The tumour was approached by sublabial incision and surgical excision was done under GA.

During excision, significant bradycardia (>50% fall) and hypotension (>60% fall) were noted in spite of the instillation of local anaesthesia to the nerve [Figure 2]. The surgery was temporarily withheld, and vasopressors were administered following which the HR returned to normal limits [Figure 3]. Surgery was resumed and no other significant intraoperative and post-operative complications were experienced.

The patient is disease-free for a follow-up of 1 year.

DISCUSSION

TCR occurs due to intraoperative surgical simulation of the TN by physical or electrical stimuli.[5] Although TCR was witnessed in 1870 by Kratschmer, it was explained as trigeminal depression response only in 1975.[2]

The possible reflex arc of TCR would be: from the maxillary division of TN, impulses are sent to the Gasserian ganglion and then to the sensory nucleus of the TN, which constitutes the afferent pathway. These fibres reach the reticular formation and then to the motor nucleus of the vagus nerve (VN) from which it is carried by VN to the myocardium. The end result of stimulation would be sudden-onset bradycardia, asystole and hypotension.[6]

TCR is classified into central, which is activated by stimulus proximal to the Gasserian ganglion in the intracranial course, and peripheral TCR, which includes stimulus distal to the ganglion.[7] Both patients in the present study belonged to the peripheral type of TCR.

Meuwly et al. observed that deceleration of HR is a more constant variable than MABP for its diagnosis. Furthermore, the anatomical location of stimulation of the nerve has an effect on the variation of MABP.[8] In both our patients, a drop of >20% in MABP and HR was observed.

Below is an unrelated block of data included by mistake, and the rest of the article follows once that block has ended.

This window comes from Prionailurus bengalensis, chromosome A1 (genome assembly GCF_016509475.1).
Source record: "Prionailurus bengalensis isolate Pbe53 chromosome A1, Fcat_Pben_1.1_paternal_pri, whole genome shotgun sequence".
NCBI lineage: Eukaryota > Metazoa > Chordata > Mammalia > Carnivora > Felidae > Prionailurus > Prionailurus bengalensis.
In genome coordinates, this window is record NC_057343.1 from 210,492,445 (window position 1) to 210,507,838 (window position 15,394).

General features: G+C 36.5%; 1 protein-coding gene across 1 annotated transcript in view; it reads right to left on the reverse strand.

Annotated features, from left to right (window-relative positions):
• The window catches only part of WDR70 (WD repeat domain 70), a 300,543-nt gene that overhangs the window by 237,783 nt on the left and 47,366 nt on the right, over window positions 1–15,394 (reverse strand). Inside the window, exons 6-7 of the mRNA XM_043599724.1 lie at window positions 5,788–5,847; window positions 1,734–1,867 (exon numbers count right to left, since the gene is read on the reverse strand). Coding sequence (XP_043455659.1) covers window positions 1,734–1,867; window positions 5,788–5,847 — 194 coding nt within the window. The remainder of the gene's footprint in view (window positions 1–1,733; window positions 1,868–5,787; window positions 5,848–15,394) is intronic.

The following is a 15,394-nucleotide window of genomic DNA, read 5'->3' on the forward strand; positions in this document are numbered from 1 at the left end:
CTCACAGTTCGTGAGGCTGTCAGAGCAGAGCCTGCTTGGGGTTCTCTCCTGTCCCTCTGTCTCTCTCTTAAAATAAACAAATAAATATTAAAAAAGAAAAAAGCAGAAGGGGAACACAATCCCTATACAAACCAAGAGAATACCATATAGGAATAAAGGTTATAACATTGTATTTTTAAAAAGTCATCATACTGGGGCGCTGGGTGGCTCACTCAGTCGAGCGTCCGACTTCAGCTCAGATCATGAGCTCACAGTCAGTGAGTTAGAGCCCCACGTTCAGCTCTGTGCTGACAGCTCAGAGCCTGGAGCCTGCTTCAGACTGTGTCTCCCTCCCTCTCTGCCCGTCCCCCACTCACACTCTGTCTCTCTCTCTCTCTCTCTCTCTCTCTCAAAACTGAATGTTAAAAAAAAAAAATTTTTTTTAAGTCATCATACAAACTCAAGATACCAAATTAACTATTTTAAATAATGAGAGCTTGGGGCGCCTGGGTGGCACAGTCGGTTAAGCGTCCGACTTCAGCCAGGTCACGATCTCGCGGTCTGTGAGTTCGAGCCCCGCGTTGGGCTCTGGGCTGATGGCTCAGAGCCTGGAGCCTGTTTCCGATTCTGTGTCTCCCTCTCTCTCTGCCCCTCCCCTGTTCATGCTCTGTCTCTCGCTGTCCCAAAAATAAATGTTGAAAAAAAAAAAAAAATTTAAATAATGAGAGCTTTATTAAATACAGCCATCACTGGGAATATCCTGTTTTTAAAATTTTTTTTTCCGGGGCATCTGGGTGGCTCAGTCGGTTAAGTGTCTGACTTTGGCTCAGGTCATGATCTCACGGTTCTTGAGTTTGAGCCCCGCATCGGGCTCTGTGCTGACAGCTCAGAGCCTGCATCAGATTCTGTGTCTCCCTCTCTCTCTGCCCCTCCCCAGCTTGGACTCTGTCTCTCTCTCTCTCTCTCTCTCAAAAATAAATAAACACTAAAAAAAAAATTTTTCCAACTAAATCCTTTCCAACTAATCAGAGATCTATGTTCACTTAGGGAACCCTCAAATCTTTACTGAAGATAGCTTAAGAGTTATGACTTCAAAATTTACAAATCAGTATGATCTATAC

Predisposing factors for increased risk of TCR include hypoxemia, cardiac risk, insufficient depth of anaesthesia, high sympathetic activity, hypercapnia and pharmacology agents such as beta-blockers and calcium channel blockers.[9] Occasionally, TCR may present as a fatal sudden cardiac arrest, without prior warning signal of bradycardia or hypotension.[9]

Prophylactic use of atropine is advocated in some studies. Effective communication between surgeon and the anaesthetist plays a vital role in TCR management.[9] In our study, although no prophylactic anaesthetic medication had been used, TCR was managed successfully by early recognition of bradycardia due to constructive knowledge both by the anaesthetic and surgical teams.

Strabismus surgery has the highest incidence of TCR (32%–90%) followed by blepharoplasty (25%).[9] Lübbers et al. proposed orbital exenteration, orbital floor fractures, strabismus as high-risk surgeries and zygomatic/temporomandibular joint surgeries, Le Fort I osteotomies as low-risk surgeries in encountering TCR.[9] Precious and Skulsky reported the incidence of bradycardia to be 1.6% during surgery for maxillofacial trauma, in which two patients (2/11) developed asystole, requiring atropine.[1] Joshi et al. also reported the incidence of TCR is highest (91.3%) during the reduction of midfacial fractures,[6] In the present study, the first patient had a spontaneous recovery by temporarily pausing the manipulation, whereas the other required intervention in the form of vasopressors. Surgery was resumed successfully by gentle manipulation and no further complications were experienced.

Management of TCR as mentioned by Arasho et al.[10] includes prompt identification of risk factors, use of prophylactic vagolytic drugs during nerve manipulation and continuous intraoperative monitoring.

Although there are a handful of case reports reporting central TCR, the strength of this report rests on the fact that this is one of the few which elaborates the phenomenon of peripheral TCR (manipulation of trigeminal nerve) and to add to its uniqueness during the surgical excision in a rare tumour of TS.